//Hindu fair focusing on conversions begins peacefully

Hindu fair focusing on conversions begins peacefully

By ucanews.com

Christians in central India have expressed relief as the first day of a Hindu festival passed peacefully.

“We are relieved that so far no untoward incident has happened on the first day,” said Bishop Gerald Almeida of Jabalpur, whose diocese covers Mandla district of Madhya Pradesh state where the three-day festival is underway.

He told ucanews.com today that the administration has provided tight police security for Christian institutions in the district.

The Ma Narmada Samajik Kumbh (social fair of mother Narmada) began yesterday about 100 kilometers from the bishop’s residence in Jabalpur.

Media reports suggested the fair aimed to convert tribal Christians to Hinduism.

Church officials had approached the state government and the High Court for security for their people and institutions in the district.

The administration has declared a holiday for schools in and around the venue and no vehicle is allowed within eight kilometers of the event. Media persons are also not allowed to enter.

State Chief Minister Shivraj Singh Chauhan joined Hindu religious leaders at the opening function.

According to some participants, several speakers accused Christians of using their charitable services to convert gullible tribal people.

They also criticized the Pope and made fun of the Old Testament narration of the creation, according to Father George Thomas, a local Catholic parish priest.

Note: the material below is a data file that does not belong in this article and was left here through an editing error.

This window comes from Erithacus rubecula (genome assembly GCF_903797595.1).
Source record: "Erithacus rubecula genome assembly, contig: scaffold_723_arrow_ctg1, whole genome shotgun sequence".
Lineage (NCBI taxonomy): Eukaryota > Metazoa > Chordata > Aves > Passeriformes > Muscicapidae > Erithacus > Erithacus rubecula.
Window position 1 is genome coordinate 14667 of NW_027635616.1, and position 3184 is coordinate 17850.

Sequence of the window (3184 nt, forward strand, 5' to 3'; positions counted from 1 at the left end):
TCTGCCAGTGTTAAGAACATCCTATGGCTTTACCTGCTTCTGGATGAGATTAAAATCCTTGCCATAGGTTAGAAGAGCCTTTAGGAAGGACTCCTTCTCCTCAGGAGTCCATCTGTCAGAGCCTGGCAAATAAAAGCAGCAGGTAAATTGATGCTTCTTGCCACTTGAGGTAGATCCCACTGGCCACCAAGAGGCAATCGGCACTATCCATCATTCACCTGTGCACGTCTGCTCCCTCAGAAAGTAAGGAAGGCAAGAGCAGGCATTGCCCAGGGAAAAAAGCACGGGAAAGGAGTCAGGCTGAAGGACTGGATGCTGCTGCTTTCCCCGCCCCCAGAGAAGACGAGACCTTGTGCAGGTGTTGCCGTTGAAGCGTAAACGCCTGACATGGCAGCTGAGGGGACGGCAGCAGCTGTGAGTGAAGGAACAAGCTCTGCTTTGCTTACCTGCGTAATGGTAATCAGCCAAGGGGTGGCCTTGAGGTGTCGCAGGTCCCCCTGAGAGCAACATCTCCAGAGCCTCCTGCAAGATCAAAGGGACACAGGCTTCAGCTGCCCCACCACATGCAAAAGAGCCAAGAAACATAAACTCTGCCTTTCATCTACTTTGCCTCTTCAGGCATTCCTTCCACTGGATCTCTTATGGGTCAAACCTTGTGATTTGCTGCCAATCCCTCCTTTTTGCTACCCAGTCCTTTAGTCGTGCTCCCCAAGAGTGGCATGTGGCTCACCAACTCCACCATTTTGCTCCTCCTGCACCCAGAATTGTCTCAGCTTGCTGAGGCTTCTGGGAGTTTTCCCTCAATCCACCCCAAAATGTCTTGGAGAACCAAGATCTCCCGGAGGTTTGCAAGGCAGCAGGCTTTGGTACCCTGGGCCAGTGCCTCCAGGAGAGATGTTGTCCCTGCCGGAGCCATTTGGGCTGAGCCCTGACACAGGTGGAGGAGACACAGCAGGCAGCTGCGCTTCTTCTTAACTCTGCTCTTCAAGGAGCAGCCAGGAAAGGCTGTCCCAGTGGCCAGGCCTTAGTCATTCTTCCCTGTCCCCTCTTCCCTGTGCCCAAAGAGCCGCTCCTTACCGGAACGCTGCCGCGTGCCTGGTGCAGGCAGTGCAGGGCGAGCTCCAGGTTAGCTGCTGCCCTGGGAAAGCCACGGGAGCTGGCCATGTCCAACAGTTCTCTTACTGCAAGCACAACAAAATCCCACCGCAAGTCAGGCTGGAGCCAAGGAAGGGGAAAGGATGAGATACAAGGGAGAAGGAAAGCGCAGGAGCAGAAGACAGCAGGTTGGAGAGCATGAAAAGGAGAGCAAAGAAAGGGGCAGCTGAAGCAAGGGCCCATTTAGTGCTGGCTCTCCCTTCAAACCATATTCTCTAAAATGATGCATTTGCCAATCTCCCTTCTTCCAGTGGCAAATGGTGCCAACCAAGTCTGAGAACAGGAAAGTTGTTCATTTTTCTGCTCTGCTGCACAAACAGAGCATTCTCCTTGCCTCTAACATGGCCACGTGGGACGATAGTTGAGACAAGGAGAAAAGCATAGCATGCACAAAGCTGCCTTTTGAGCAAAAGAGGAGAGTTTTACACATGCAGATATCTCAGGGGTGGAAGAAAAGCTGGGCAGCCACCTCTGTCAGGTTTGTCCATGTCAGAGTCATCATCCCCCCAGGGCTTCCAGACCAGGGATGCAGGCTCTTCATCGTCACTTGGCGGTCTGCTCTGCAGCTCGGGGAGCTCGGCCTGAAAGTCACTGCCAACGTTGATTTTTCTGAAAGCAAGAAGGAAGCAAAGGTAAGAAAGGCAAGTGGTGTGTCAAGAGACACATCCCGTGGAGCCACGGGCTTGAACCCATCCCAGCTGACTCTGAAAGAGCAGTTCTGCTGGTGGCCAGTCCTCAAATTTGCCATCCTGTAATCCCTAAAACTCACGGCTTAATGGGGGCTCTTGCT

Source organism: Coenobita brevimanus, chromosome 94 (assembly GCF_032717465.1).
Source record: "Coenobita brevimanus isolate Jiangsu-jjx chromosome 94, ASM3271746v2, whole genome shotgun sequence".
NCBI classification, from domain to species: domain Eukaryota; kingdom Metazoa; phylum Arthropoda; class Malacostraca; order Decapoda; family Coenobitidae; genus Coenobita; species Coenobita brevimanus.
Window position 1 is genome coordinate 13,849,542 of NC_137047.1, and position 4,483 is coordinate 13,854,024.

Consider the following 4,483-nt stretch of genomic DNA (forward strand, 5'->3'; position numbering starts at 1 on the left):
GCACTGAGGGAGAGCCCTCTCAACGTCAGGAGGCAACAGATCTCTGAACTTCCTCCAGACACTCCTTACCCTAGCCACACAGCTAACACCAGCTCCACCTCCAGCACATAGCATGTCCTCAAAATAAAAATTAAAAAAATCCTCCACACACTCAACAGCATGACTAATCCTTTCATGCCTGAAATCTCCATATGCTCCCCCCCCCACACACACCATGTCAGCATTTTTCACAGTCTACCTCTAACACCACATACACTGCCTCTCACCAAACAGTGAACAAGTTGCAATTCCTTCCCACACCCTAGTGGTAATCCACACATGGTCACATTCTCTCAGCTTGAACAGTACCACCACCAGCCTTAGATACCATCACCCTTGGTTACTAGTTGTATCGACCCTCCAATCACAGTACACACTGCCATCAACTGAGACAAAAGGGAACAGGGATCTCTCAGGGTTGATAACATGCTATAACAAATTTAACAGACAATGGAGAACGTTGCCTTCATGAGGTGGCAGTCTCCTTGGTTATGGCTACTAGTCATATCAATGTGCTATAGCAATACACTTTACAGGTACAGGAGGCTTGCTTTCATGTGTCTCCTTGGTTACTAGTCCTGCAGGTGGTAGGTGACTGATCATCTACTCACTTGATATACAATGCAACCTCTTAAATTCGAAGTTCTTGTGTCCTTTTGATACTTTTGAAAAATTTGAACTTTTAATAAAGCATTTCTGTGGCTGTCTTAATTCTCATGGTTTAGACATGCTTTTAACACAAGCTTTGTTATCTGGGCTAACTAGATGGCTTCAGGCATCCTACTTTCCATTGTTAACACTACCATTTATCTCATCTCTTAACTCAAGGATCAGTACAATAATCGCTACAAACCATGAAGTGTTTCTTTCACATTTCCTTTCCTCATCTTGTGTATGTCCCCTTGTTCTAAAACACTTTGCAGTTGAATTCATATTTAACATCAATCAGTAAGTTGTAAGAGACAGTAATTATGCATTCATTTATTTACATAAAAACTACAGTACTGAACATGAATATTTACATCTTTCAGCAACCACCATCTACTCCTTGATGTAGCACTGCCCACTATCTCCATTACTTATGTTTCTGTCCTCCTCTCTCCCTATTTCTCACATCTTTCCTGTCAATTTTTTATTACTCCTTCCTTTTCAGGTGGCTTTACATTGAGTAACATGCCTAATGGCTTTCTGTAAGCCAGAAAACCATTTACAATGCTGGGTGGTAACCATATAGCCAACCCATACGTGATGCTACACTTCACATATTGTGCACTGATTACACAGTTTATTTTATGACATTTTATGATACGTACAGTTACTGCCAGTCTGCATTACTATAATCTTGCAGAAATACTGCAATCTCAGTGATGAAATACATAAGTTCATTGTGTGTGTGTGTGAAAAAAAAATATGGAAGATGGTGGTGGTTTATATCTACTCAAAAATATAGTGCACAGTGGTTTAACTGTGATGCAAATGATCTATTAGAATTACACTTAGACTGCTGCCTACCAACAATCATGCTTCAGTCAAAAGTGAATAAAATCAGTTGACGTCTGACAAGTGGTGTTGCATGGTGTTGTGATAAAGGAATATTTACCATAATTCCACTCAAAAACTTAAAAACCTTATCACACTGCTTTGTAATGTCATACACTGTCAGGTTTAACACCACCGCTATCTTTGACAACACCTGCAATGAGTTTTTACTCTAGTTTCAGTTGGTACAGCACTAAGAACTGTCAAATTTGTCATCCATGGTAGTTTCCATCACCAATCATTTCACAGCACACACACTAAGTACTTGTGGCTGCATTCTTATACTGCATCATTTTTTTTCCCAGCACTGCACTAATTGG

An exhibition at the venue displayed anti-Christian and anti-Muslim literature. Some accused Blessed Teresa of Kolkata of indulging in conversion.

“So far the Christians are safe, but we do not know what would happen in the next two-days,” said Father Thomas.

Ashok Masih, local president of the Madhya Pradesh Isai Mahasangh (grand assembly of Christians in Madhya Pradesh), quoted unconfirmed reports to say that re-conversions of Christians are taking place at the fair.

Madhya Pradesh is among the Indian states that have banned religious conversion through force or allurement.

Bishop Almeida said Christians try their best to provide medical care and education to poor tribal people. “But we are being blamed of serving those whom nobody apparently wants to help,” he added.

He asserted that the Church has not converted anyone through allurement or force as has been projected.

Christians, who form less than 1 percent of the state’s population, have experienced sporadic violence since the pro-Hindu Bharatiya Janata Party (BJP) came to power in December 2003